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Open Educational Resources (OER) and Affordable Course Content

Affordable Course : Library Resources

Library resources are generally not OER.

We subscribe to most of our resources, including journals, newspapers, e-books, and their use is limited to ODU students, faculty, and staff. The content cannot be adapted, modified, redistributed, or shared as OER materials can.

However, you can make library resources available to your students at no cost to them by linking to them. It is important to include the library's proxy prefix - see next tab. 

In order to avoid copyright issues with re-scanning or downloading an article for your students to read, you should provide a link to articles, books and other items available through library subscription rather than uploading the pdf.

Note: If you want students to access the materials from offcampus, the URL must begin with the following:

Digital object identifiers (DOI) are available for most of the full-text materials in our collections. They provide permanent access to the materials. Use the proxy prefix with the doi so that your students can access the materials from offcamus.  


In many of our library databases, if there's not a DOI, there should be a "Permalink," "Stable" or "persistent" URL, or "Document URL" in the full record from the results list. Use this URL, not the one at the top of the browser. Most databases will include the library's proxy link or include "odu" in the URL.  If not, use the prefix above: 


A digital object identifier (DOI) is a unique string of characters used to identify and/or locate an electronic article or other "object."  Similar to an ISBN for books or ISSN for journals, a DOI is intended to provide permanent, stable access to or information about these electronic objects. 

Publishers collaborate with an organization called CrossRef, which maintains a database that keeps track of a current web address associated with each DOI.  Publishers are responsible for ensuring that if the web address for a document changes, the reference for the DOI is updated.

Keep in mind...  not all articles or electronic documents have DOIs.  It is up to publishers to obtain and pay for DOIs, and many, especially small publishers, may choose not to. There also may be cases where the publisher has chosen to obtain DOIs for current articles but not older ones.

For a more detailed description of what a DOI is, visit the Wikipedia Entry for Digital Object Identifiers or description from crossref, the organization that maintains DOIs.


  • If you are off-campus, you may be denied access to an article because the publisher will not know that you are associated with the University or its library. In this case, use the library's proxy address:  


Subscription-Based Journal Databases

Using resources from databases subscribed to by the Libraries can be a good way to provide authentic learning opportunities. There are several things to remember if you choose to do this:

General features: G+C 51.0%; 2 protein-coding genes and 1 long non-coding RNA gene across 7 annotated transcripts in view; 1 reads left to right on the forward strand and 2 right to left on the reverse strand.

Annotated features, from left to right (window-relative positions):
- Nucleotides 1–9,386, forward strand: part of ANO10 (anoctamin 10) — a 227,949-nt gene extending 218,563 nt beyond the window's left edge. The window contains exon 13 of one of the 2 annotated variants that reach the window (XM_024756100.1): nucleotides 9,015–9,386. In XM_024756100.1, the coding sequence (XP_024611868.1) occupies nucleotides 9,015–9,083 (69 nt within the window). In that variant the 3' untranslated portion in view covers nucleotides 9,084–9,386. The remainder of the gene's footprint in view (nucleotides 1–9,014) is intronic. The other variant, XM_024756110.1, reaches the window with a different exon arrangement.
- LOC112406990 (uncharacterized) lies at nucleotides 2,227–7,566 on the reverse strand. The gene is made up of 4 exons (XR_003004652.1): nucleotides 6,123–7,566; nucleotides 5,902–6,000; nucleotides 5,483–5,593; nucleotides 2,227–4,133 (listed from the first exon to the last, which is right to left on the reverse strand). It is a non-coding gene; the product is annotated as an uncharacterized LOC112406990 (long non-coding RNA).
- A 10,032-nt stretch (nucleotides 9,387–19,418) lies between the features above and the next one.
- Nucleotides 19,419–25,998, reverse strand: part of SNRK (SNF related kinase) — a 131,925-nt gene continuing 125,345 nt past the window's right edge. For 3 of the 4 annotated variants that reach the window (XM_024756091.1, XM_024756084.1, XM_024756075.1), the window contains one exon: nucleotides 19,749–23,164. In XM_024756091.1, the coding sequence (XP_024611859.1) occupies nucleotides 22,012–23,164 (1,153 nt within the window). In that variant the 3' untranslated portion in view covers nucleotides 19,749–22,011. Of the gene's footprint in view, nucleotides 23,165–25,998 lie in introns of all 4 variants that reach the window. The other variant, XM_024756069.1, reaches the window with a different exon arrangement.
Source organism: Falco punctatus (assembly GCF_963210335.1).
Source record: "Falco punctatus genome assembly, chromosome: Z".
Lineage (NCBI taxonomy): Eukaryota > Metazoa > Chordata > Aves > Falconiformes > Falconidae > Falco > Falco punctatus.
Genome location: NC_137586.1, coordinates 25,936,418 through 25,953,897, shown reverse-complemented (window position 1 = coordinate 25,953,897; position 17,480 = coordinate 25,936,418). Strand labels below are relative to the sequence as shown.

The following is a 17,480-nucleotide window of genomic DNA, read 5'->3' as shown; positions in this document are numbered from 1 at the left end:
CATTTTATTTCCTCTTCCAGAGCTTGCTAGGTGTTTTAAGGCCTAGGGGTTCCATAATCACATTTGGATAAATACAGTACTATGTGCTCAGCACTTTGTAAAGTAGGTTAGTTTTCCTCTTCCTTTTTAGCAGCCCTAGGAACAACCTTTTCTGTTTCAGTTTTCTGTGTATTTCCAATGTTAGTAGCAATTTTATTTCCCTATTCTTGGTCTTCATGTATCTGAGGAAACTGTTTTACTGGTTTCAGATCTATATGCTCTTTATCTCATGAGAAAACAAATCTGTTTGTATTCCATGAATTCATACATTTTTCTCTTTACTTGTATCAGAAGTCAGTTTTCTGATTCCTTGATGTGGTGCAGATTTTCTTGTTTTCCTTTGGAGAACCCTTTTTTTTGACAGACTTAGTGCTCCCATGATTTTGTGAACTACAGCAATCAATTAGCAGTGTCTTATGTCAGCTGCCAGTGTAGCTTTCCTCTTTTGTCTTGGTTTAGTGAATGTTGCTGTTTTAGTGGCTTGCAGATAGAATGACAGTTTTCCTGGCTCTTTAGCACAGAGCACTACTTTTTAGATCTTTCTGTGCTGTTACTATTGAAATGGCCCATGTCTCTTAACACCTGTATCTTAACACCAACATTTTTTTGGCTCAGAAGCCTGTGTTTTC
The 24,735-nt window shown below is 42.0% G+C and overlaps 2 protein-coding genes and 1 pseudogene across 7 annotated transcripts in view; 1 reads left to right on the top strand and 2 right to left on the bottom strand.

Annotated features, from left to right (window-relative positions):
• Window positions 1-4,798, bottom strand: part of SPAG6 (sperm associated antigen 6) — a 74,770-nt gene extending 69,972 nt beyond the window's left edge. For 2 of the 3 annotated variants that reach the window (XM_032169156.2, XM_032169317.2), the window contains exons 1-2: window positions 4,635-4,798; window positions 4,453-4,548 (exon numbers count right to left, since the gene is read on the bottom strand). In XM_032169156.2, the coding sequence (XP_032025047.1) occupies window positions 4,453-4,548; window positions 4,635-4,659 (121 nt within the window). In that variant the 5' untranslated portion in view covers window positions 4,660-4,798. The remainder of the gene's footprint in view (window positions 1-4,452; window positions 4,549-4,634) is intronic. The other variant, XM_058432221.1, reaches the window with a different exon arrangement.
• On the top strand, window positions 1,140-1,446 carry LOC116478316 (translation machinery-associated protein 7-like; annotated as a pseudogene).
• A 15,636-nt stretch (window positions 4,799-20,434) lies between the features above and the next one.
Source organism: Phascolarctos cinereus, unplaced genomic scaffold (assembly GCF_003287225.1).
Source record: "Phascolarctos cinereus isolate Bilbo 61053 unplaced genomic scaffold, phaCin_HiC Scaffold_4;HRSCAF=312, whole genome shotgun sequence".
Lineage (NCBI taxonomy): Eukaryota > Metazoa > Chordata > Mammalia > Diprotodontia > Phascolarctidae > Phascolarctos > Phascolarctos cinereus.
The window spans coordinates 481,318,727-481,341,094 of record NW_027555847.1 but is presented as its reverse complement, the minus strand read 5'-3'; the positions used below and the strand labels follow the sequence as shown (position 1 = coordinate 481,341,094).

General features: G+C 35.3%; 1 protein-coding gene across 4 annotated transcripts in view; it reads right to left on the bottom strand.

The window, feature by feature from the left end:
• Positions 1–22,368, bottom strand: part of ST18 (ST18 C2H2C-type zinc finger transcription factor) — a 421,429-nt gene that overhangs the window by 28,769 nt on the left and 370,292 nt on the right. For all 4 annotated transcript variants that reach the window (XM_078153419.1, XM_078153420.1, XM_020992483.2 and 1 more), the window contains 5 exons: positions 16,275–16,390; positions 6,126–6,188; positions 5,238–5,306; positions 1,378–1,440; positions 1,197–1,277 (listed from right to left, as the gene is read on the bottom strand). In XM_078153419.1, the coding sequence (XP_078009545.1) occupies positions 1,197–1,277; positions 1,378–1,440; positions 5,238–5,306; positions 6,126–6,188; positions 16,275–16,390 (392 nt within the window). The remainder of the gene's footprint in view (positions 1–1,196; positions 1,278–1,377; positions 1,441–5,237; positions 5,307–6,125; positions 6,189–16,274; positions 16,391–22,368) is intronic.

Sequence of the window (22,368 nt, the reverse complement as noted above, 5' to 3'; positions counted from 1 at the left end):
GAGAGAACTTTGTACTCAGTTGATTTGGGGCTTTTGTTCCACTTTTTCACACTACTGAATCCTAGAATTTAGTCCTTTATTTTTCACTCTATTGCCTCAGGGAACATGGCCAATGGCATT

• Always require students to use the permalink to access materials, rather than downloading and providing the PDF. This helps the Libraries to track usage, and requires MIDAS authentication to use the resources which is required by copyright law.
  • Some databases change their content over time, so check back at the beginning of each semester to make sure that what you plan to use is still available.
  • Library resources are not free, so continue to support and thank your library :-)

There are many ways to find journal articles:

  • If you are trying to locate a specific journal article
    • Type the title of the article in Monarch OneSearch. If there, click the link to access it.
      • If not there, search Journals A-Z for the title of the journal. Link to the journal, and then find the appropriate issue for the article.
  • If you want to view all issues of a specific journal:
    • Search Journals A-Z for the title of the journal. Link to the journal. There is usually a search box for all items in the journal.
  • If you want to search for articles more broadly, use a database:
    • If you know which database covers your topic, search Databases A-Z  for the specific database.
    • If you're not sure which database to use, consult our Research Guides. Identify the appropriate subject area/s and use the tab for Articles or Databases for the most appropriate database/s.

Library eBooks

The Libraries provide access to thousands of eBooks, some of which you may be able to use for your course materials. If you find an eBook that you would like for your students to read, you will need to:

  • Check with your librarian to find out the licensing rights for the book. Most are limited to a certain number of users at a time.
  • Check back each semester to make sure that it is still available. Like other databases, many of our eBook collections change content over time.

Subscription-Based Video Databases

The libraries provides access to many streaming video databases that may be useful for your classes. Many allow for clipping and showing segments of videos in class, and can also be embedded into Blackboard.

Content in our video databases changes over time, so be sure to check back each semester to make sure that what you plan to use is still available.

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